Canadian author Margaret Atwood's 1985 dystopian novel, "The Handmaid's Tale," about an America taken over by Christian zealots who force women to serve as sex slaves and child bearers for a powerful elite, became a bestseller, an Emmy-winning TV series, and — in the era of #MeToo — a potent political touchstone. Now, Atwood has penned a sequel, "The Testaments." Shortlisted for the Booker Prize, the novel is set 15 years after the events of the first book, telling of the decay facing the Republic of Gilead, and the women who might bring about its downfall.
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The Ardua Hall Holograph
Only dead people are allowed to have statues, but I have been given one while still alive. Already I am petrified.
This statue was a small token of appreciation for my many contributions, said the citation, which was read out by Aunt Vidala. She'd been assigned the task by our superiors, and was far from appreciative. I thanked her with as much modesty as I could summon, then pulled the rope that released the cloth drape shrouding me; it billowed to the ground, and there I stood. We don't do cheering here at Ardua Hall, but there was some discreet clapping. I inclined my head in a nod.
My statue is larger than life, as statues tend to be, and shows me as younger, slimmer, and in better shape than I've been for some time. I am standing straight, shoulders back, my lips curved into a firm but benevolent smile. My eyes are fixed on some cosmic point of reference understood to represent my idealism, my unflinching commitment to duty, my determination to move forward despite all obstacles. Not that anything in the sky would be visible to my statue, placed as it is in a morose cluster of trees and shrubs beside the footpath running in front of Ardua Hall. We Aunts must not be too presumptuous, even in stone.
Clutching my left hand is a girl of seven or eight, gazing up at me with trusting eyes. My right hand rests on the head of a woman crouched at my side, her hair veiled, her eyes upturned in an expression that could be read as either craven or grateful — one of our Handmaids — and behind me is one of my Pearl Girls, ready to set out on her missionary work. Hanging from a belt around my waist is my Taser. This weapon reminds me of my failings: had I been more effective, I would not have needed such an implement. The persuasion in my voice would have been enough.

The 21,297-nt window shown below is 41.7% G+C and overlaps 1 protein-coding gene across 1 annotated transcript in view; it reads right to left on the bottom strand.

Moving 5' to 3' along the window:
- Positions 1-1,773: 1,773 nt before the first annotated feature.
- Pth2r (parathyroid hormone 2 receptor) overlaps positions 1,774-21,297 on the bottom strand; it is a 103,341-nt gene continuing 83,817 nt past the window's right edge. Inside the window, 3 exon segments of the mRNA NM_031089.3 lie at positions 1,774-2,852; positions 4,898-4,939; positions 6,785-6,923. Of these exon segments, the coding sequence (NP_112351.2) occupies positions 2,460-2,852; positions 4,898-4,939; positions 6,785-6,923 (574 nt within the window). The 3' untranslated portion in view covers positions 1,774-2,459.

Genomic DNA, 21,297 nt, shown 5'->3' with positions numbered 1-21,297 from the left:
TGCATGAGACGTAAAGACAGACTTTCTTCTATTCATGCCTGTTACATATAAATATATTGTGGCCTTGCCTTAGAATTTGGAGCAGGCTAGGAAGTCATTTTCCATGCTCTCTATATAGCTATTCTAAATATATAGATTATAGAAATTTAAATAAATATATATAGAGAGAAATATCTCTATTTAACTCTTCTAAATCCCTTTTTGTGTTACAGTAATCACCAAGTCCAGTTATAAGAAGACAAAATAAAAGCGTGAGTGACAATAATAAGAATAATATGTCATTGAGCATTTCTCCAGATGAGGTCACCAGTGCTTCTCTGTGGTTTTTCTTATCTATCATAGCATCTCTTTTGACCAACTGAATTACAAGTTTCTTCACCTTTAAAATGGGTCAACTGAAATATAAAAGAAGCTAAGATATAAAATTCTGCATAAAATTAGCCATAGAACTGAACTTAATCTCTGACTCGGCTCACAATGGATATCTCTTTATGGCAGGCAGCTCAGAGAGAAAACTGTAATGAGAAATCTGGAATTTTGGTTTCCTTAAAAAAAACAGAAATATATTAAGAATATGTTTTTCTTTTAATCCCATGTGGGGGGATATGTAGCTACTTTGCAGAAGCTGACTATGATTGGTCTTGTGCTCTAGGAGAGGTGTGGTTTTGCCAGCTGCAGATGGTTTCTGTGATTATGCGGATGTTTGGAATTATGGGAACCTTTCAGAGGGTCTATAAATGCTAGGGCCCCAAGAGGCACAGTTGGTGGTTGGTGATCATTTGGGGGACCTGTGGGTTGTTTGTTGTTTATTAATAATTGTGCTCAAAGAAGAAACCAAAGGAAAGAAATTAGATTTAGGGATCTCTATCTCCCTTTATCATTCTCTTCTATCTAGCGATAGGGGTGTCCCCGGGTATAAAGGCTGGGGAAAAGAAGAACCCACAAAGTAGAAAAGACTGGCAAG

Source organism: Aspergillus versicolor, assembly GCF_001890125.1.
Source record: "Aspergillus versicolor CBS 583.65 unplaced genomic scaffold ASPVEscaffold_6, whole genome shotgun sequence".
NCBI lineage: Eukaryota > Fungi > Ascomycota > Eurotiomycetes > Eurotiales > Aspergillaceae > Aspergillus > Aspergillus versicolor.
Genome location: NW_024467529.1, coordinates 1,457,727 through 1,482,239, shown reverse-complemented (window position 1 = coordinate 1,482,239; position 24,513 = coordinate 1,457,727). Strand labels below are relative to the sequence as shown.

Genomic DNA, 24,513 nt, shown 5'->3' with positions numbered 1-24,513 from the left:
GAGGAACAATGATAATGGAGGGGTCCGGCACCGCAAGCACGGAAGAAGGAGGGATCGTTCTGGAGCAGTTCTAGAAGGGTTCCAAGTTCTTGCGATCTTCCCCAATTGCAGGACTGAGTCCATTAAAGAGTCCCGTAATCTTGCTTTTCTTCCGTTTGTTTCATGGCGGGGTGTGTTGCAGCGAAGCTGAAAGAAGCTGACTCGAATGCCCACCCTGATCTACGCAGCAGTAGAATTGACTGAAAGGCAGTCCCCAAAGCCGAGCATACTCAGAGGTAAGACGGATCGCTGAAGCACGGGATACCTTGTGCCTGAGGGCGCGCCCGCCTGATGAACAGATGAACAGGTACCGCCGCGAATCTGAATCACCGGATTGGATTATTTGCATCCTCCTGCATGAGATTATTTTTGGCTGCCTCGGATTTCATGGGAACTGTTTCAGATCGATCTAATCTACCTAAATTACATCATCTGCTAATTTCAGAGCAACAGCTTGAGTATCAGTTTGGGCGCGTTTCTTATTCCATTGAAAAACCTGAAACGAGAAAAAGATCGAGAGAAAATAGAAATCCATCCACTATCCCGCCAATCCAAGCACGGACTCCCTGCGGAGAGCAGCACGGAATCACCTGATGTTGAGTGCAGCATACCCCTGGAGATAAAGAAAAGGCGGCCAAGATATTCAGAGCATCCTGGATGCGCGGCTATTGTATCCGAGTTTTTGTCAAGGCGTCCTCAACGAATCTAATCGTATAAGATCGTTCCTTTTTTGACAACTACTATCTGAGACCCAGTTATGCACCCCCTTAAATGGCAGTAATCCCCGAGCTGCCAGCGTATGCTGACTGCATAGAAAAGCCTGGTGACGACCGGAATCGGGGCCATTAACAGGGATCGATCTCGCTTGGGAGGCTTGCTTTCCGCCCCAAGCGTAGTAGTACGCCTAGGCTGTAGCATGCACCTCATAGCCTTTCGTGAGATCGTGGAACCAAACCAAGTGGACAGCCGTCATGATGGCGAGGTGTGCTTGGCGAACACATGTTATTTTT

As a group of statuary it's not a great success: too crowded. I would have preferred more emphasis on myself. But at least I look sane. It could well have been otherwise, as the elderly sculptress — a true believer since deceased — had a tendency to confer bulging eyes on her subjects as a sign of their pious fervour. Her bust of Aunt Helena looks rabid, that of Aunt Vidala is hyperthyroid, and that of Aunt Elizabeth appears ready to explode.
At the unveiling the sculptress was nervous. Was her rendition of me sufficiently flattering? Did I approve of it? Would I be seen to approve? I toyed with the idea of frowning as the sheet came off, but thought better of it: I am not without compassion. "Very lifelike," I said.
That was nine years ago. Since then my statue has weathered: pigeons have decorated me, moss has sprouted in my damper crevices. Votaries have taken to leaving offerings at my feet: eggs for fertility, oranges to suggest the fullness of pregnancy, croissants to reference the moon. I ignore the breadstuffs — usually they have been rained on — but pocket the oranges. Oranges are so refreshing.
I write these words in my private sanctum within the library of Ardua Hall — one of the few libraries remaining after the enthusiastic bookburnings that have been going on across our land. The corrupt and blood-smeared fingerprints of the past must be wiped away to create a clean space for the morally pure generation that is surely about to arrive. Such is the theory.
But among these bloody fingerprints are those made by ourselves, and these can't be wiped away so easily. Over the years I've buried a lot of bones; now I'm inclined to dig them up again — if only for your edification, my unknown reader. If you are reading, this manuscript at least will have survived. Though perhaps I'm fantasizing: perhaps I will never have a reader. Perhaps I'll only be talking to the wall, in more ways than one.
That's enough inscribing for today. My hand hurts, my back aches, and my nightly cup of hot milk awaits me. I'll stash this screed in its hiding place, avoiding the surveillance cameras — I know where they are, having placed them myself. Despite such precautions, I'm aware of the risk I'm running: writing can be dangerous. What betrayals, and then what denunciations, might lie in store for me? There are several within Ardua Hall who would love to get their hands on these pages.
Wait, I counsel them silently: it will get worse.
Excerpt from "The Testaments" by Margaret Atwood, copyright 2019 by O.W. Toad, Ltd. Published by Nan A. Talese/Doubleday, a division of Penguin Random House. All rights reserved.
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